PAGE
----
Take a look at these generalized archetypes and see which one fits your hero. All archetypes listed here paraphrase Marie D. Jones, author of The Power of Archetypes (2017).
- The Chosen One/Messiah: A person who is chosen by a religious tradition, a particular culture, or perhaps a myth such as the dangerous adventure in which only he or she can succeed at.
- Desperado: Usually a male, but can be female, who is broken and alone, and often because of their own fear and avoidance of others. A desperado is running from something, perhaps a shady past, or most likely their own shadow and pain (ref. the wound that never heals).
- Creator/Magician/Leader: … Can be both like a god or creative source of the universe, or someone that creates. The visionary.
- Destroyer/Outlaw/Rebel: The opposite of a creator, someone who destroys things, whether it be other people, objects or situations. This is a destructive soul, but not necessarily evil. The lawbreaker and nonconformist within. Revolutionary and iconoclast.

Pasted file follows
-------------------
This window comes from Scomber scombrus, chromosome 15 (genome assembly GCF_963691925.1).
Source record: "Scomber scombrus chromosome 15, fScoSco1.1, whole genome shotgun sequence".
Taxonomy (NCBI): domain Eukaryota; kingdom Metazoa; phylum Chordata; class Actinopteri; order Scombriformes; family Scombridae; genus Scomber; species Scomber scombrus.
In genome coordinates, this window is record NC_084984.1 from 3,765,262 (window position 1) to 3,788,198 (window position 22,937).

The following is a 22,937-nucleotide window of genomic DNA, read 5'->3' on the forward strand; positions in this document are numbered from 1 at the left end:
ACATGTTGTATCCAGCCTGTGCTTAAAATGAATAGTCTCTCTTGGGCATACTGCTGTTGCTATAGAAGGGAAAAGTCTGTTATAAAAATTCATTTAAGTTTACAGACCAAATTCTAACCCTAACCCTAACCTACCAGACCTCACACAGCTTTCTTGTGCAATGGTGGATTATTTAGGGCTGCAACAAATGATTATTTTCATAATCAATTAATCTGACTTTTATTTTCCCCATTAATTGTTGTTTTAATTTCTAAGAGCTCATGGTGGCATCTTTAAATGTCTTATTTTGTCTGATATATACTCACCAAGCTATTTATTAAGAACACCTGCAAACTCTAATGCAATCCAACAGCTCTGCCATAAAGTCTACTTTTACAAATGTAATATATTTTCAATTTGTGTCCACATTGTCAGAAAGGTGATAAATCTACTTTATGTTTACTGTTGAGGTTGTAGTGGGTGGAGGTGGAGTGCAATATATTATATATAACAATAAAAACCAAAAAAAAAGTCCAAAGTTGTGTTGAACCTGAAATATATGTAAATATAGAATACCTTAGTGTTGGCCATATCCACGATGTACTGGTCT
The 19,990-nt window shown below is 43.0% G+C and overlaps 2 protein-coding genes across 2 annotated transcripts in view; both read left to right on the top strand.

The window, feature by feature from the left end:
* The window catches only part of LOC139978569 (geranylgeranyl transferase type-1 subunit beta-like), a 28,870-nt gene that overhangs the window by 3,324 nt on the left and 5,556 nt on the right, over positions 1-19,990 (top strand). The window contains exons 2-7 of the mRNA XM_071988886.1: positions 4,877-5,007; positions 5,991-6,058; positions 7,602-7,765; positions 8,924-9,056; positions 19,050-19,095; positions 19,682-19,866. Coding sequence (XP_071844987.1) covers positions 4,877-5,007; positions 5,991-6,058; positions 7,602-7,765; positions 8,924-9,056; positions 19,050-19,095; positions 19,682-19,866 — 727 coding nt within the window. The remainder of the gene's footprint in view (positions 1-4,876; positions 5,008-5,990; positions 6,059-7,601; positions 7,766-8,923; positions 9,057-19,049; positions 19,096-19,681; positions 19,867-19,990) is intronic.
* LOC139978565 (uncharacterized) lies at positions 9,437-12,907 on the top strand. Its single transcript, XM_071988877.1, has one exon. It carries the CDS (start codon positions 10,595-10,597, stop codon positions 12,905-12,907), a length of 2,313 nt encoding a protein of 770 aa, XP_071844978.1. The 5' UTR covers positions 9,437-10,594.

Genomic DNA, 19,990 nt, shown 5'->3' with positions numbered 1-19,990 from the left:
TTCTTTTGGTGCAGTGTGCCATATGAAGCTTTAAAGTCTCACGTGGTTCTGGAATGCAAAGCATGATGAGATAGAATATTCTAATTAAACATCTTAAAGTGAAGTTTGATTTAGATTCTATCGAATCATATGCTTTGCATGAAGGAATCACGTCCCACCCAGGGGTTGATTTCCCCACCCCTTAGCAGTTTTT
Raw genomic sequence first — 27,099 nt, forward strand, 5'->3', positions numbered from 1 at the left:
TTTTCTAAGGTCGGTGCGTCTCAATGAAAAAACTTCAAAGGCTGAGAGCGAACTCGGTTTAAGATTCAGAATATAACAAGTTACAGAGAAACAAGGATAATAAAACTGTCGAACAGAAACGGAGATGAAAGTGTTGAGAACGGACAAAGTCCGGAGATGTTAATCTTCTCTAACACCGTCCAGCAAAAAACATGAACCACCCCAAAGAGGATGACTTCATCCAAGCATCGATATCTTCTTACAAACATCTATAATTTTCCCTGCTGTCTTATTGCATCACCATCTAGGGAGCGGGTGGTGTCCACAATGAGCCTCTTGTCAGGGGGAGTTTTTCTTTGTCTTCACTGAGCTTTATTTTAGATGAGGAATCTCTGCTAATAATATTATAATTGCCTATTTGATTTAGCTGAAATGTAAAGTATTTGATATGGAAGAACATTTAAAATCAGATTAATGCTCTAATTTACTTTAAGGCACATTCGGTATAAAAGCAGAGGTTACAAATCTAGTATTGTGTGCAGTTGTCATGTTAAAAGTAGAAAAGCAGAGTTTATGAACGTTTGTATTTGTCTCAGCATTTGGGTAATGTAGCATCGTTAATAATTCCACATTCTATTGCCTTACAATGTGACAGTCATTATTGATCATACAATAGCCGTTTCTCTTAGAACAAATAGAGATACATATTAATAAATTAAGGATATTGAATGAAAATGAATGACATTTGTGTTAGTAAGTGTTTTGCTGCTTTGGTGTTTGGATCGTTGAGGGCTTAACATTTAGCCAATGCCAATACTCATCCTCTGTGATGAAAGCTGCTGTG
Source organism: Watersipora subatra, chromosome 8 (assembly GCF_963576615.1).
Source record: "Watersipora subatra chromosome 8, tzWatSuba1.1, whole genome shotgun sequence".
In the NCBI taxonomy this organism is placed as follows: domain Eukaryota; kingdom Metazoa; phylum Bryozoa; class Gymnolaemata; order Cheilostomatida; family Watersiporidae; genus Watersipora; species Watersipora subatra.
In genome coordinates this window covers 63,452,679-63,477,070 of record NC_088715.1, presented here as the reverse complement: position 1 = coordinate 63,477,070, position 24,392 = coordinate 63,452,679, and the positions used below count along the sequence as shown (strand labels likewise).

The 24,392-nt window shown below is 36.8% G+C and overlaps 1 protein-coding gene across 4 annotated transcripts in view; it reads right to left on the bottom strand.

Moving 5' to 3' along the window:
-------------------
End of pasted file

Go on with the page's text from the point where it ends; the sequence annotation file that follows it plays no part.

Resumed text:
- Diplomat: A peacemaker and collaborator skilled in bringing opposing ideas, viewpoints, and sides together; a mediator.
- Doppleganger: Identifies the duplicate or shadow/evil part of the personality (ref. Dr. Jekyll and Mr. Hyde).
- Explorer: The wanderer within and the pilgrim on pilgrimage; wants to seek out a quest or adventure.
- Fool/Pupil/Initiate: The fool is confused and often wandering aimlessly without direction. The student or learner.
- Free Spirit: … doesn’t like rules and is uninhibited; does not like to be constricted in any way.
- Geek/Nerd/Genius/Misfit/Loner/Orphan: Different, may be isolated…proud when with like-minded souls. Abandoned from within… must “go it alone.”
- Survivor/Warrior: The part of the self or collective that survives trauma, obstacles, and challenges.
Would you like me to break down another archetype in anime? Find me on Twitter under @Authentikei and tell me!